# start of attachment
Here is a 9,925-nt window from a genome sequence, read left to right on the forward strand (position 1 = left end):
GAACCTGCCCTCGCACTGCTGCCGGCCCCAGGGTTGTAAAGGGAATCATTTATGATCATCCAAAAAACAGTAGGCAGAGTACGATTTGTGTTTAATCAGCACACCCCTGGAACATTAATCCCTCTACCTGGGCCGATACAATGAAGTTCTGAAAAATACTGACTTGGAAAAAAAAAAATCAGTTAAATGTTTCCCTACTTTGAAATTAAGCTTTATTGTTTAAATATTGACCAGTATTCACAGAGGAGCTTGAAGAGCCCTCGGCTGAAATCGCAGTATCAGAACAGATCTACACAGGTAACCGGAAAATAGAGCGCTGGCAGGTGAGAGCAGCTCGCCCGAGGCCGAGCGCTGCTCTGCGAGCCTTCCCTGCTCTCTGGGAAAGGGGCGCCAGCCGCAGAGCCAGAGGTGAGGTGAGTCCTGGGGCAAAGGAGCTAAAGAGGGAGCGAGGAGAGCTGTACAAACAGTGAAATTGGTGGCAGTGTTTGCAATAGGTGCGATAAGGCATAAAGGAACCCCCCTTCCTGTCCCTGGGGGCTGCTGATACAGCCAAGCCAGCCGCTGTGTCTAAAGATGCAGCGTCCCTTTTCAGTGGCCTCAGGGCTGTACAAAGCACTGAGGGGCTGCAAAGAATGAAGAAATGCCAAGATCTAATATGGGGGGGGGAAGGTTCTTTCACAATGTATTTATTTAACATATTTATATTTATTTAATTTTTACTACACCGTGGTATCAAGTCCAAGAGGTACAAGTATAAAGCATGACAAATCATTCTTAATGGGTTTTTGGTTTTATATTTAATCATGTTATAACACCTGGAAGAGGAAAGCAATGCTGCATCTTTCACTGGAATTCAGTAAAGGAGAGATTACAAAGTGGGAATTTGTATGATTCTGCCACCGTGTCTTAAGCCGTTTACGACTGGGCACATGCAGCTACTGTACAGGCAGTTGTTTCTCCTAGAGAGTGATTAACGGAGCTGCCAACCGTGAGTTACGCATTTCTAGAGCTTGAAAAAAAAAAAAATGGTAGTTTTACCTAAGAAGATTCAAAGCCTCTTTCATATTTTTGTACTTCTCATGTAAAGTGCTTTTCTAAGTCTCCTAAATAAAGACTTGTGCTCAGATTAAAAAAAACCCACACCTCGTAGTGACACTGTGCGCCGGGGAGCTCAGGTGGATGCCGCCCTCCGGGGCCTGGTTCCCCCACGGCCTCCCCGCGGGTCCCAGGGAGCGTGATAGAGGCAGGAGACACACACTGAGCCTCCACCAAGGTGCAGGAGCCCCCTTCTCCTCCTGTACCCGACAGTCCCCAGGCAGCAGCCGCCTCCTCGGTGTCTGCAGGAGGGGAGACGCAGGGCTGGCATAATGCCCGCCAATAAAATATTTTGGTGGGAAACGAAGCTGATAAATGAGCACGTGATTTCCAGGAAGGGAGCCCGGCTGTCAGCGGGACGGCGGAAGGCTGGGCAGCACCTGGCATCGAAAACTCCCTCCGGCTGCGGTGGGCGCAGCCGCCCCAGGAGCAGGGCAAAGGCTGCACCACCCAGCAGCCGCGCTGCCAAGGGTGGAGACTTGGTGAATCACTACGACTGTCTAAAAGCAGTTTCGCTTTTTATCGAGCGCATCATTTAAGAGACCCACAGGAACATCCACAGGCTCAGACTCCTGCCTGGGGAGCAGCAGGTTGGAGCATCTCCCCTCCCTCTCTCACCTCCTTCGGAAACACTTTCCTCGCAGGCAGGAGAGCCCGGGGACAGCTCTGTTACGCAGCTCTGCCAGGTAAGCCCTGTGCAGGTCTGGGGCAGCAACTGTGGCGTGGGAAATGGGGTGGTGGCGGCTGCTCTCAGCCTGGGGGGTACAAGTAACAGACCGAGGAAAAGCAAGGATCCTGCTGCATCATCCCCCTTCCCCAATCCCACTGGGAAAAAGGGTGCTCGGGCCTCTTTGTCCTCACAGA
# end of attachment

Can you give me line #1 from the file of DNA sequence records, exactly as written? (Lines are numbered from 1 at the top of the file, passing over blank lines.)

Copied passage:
Here is a 9,925-nt window from a genome sequence, read left to right on the forward strand (position 1 = left end):